Young toddlers Ms. McKenzie is a teacher for toddlers up through 18 months old. Ms. McKenzie also works at ABC Early Learning Center and knows Ms. Miranda’s approach to working with the children in her class. Sebastian, 15 months old, has been at ABC Early Learning Center since he was an infant. Today, Ms. McKenzie is reading her class a story that includes some farm animals. She has some cards with the animals labeled on them laid out on the floor in front of her. When Ms. McKenzie reads about a cow, Sebastian says, “Moo! Moo! Cow!” Ms. McKenzie smiles and then encourages all of the children to say the word cow.

Older toddlers, including English learners (ELs) Mr. Martin teaches two-year-olds at ABC Early Learning Center. Miriam, age 27 months, is a child in Mr. Martin’s classroom and has been at ABC Early Learning Center since she was 18 months old. Spanish is the language spoken primarily in Miriam’s home. Mr. Martin speaks basic Spanish and uses it when necessary. Today, Mr. Martin reads a story with farm animals in it. He distributes small farm animal figurines. Miriam receives the cow figurine and begins to examine it. Mr. Martin asks, “Miriam, what animal do you have?” Miriam says, “Vaca.” Mr. Martin realizes that Miriam knows the name of the animal in Spanish but may not know its name in English. He takes a moment to tell the class that vaca in Spanish is the same as cow in English. He then asks the class to say the word in English and in Spanish. Next, Mr. Martin asks Miriam what sound a cow makes. She answers by saying, “Cow say moo.” While her response does not use standard grammar, Mr. Martin takes note that Miriam has used the English word cow and has used one language consistently within her sentence.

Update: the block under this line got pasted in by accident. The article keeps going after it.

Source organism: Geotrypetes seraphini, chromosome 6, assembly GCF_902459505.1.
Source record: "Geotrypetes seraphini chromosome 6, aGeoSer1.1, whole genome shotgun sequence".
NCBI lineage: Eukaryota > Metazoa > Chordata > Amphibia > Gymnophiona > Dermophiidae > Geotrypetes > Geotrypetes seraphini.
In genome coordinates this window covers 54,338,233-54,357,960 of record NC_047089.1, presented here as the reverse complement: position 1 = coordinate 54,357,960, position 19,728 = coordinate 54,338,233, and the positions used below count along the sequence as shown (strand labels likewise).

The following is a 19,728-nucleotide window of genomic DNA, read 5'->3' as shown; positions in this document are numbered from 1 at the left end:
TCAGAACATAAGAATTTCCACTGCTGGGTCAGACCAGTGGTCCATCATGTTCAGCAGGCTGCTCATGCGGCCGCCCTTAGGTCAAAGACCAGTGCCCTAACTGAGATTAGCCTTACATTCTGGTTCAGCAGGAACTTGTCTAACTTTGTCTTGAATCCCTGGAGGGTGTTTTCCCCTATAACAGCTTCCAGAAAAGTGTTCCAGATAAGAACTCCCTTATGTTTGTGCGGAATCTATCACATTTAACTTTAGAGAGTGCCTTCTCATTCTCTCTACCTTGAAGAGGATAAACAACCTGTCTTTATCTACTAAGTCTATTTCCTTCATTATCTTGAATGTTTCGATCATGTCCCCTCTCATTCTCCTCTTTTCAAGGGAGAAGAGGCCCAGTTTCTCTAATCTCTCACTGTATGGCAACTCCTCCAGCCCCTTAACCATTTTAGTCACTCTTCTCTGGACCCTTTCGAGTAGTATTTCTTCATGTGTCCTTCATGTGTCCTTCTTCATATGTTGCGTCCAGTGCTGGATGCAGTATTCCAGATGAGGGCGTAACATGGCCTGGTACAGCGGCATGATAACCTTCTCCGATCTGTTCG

Three-year-olds Ms. Rosa teaches three-year-olds. She is transitioning to story time at the carpet. As the children move to the carpet area, she assigns each child a farm animal figurine to select from the shelf. She asks the children to get their animal before being seated. Joseph is assigned a cow and selects the correct figurine as he moves to the carpet area. Ms. Rosa reads a story in which different farm animals are paired. After reading the story a second time, Ms. Rosa asks the children to pair up based on the farm animals in the book. Joseph’s cow is paired with a pig, and Kelly has the pig. The two children pair up and stand together, just as their animals do in the book. Ms. Rosa then asks the children to take turns telling each other what their animals do in the book. She allows time for each child to share. Next, she asks the children to tell the group about their partner’s animal by using the following prompts: